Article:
Diabetic Retinal Exam
If you have diabetes, you are at risk of developing an eye condition called diabetic retinopathy, which can lead to vision impairment and loss. In fact, it is expected that 1 in 3 people with diabetes will develop the condition.
The only way to accurately diagnose diabetic retinopathy is with a dilated eye exam.
Dilated Eye Exam Is Key
When you come to a South Florida Vision location near you, be sure to tell us if you have diabetes. This way, your eye doctor can ensure that dilation and other appropriate diagnostic tests are part of your comprehensive eye exam.
What You Can Expect
You will receive eyedrops that cause your pupils to dilate (widen), so your doctor can more easily see inside your eye – especially to the back of the eye to check the retina for any signs of swelling, irritation, or other damage. Specifically, the doctor will look for:
- Abnormal blood vessel growth in the retina
- Swelling, scarring, or other signs of retinal irritation
- Blood in the eye
Diagnostic tests that may be performed while your eyes are dilated include optical coherence tomography and/or a fluorescein angiography. These imaging tests use a near-infrared light to create detailed images of the condition of the retina. It can help identify swelling and tears, as well as any blood vessels in the retina that may be leaking.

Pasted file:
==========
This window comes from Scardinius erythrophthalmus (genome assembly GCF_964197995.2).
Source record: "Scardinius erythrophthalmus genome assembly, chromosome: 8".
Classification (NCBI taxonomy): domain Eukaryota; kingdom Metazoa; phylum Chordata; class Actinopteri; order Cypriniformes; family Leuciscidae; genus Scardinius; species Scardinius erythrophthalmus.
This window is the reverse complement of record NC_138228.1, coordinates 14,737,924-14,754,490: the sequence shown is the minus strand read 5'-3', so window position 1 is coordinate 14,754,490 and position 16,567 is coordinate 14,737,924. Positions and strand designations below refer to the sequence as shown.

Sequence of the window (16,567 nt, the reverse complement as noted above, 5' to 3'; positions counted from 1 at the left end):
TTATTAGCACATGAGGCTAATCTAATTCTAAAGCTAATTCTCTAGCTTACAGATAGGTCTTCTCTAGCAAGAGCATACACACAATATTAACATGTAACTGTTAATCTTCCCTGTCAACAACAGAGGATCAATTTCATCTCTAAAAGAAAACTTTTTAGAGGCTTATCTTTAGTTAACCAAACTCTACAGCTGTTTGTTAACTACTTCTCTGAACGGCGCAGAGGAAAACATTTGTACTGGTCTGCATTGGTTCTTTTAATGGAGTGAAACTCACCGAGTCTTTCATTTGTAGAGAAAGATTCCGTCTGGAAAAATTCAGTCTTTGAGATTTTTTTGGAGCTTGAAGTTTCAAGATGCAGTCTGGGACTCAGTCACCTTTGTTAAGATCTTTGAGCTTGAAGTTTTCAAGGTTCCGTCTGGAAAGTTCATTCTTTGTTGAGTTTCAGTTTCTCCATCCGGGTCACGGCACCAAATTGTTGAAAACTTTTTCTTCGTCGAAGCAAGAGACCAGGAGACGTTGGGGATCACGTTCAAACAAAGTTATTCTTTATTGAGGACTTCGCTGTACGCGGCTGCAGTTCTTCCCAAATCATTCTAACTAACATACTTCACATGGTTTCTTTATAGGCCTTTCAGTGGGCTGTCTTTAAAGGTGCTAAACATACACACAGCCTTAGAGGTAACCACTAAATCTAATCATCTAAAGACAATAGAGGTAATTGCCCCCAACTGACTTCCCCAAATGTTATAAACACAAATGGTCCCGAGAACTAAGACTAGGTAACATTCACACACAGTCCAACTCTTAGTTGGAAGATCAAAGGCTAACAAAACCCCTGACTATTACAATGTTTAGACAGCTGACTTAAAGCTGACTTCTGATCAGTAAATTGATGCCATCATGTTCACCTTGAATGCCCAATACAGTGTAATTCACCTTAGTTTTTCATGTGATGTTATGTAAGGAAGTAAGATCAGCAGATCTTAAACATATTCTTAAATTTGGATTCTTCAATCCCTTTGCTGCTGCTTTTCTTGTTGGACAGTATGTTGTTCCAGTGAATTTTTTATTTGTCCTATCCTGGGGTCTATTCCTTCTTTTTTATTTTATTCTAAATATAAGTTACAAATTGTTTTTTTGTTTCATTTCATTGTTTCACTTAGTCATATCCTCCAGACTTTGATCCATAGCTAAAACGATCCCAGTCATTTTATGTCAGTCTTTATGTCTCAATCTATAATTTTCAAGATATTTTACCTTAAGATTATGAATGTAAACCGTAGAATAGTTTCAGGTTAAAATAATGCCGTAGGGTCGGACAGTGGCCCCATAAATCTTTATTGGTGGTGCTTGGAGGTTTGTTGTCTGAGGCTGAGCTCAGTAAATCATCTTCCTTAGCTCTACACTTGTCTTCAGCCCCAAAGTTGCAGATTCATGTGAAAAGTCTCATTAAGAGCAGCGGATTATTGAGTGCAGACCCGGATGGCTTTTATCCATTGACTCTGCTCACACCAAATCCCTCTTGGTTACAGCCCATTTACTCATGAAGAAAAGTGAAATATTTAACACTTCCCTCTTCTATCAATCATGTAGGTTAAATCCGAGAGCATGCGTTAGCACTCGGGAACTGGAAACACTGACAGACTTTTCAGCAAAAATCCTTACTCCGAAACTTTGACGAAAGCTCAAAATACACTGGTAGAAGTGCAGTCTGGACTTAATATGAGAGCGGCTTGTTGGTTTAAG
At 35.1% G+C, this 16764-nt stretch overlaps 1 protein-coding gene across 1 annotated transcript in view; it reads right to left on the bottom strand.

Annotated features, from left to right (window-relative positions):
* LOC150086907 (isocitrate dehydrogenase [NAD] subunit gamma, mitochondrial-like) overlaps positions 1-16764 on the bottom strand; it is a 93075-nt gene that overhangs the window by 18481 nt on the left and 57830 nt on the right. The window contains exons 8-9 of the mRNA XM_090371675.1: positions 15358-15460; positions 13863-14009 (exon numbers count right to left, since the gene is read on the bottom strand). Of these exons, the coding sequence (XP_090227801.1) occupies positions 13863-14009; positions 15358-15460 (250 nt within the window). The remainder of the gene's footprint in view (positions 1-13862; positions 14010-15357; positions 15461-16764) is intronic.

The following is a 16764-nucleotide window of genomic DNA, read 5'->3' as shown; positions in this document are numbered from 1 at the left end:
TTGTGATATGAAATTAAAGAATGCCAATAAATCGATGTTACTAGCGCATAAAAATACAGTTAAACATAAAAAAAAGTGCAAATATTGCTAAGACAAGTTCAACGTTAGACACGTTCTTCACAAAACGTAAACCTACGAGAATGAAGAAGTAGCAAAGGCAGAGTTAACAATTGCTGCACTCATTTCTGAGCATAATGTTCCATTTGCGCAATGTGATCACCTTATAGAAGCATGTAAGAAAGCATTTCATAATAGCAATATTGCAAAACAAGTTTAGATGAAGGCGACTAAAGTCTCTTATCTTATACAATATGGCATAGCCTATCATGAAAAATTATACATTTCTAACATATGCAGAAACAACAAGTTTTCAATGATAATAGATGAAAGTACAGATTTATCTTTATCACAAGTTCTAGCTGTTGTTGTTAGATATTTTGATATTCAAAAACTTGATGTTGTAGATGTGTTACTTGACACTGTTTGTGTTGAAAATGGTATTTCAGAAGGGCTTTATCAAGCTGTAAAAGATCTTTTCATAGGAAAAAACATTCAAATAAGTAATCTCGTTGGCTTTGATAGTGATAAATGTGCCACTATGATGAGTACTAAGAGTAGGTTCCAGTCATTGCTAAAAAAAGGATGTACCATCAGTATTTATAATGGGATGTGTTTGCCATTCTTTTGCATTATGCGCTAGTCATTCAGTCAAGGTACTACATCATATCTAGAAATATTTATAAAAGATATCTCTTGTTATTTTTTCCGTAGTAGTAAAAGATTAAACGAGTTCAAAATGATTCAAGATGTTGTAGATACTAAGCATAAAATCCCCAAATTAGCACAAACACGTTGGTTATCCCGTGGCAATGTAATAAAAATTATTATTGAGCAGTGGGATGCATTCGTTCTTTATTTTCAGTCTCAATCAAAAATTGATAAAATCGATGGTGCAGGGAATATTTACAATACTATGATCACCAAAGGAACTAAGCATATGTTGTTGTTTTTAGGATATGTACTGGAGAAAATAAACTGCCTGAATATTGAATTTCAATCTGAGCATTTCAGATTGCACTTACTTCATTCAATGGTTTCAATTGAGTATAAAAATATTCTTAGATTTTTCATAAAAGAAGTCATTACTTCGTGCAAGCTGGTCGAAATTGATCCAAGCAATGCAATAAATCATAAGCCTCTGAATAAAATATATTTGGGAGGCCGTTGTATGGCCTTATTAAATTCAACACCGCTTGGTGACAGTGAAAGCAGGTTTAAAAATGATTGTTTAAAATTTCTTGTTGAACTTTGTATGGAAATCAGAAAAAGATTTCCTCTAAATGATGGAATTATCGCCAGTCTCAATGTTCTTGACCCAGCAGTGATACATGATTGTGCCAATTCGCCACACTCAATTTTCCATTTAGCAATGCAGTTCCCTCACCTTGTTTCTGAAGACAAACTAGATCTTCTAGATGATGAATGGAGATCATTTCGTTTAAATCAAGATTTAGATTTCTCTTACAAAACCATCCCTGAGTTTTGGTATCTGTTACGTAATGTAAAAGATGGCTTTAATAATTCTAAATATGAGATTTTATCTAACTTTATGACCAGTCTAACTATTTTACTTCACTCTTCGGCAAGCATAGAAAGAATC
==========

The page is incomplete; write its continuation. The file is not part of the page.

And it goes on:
Why It Is Important
Uncontrolled high blood pressure causes damage to blood vessels in the body. When the tiny blood vessels in your retina become damaged, blood flow can become blocked in the area or the vessels may leak blood and other fluid inside your eye. This can cause irritation and swelling of the retina.
Because it is the retina where incoming light is converted to signals the brain interprets as images, retinal damage can cause significant, noticeable visual impairment.
Monitoring Your Condition
When diabetic retinopathy is identified early on, no treatment is necessary, although your South Florida Vision eye doctor will continue to monitor your condition over time. Following through with regular check-ups is critical to preserving your vision. An important component to making sure diabetic retinopathy does not progress or worsen is keeping your diabetes under control.
If your diabetic retinopathy is advanced, you may need treatment by an ophthalmologist who is trained and experienced in providing medical and surgical eye care for all types of eye diseases and disorders. Treatments include injections of medication to inhibit the growth of abnormal blood vessels in the eye and laser surgery to stop blood vessel leakage in the retina.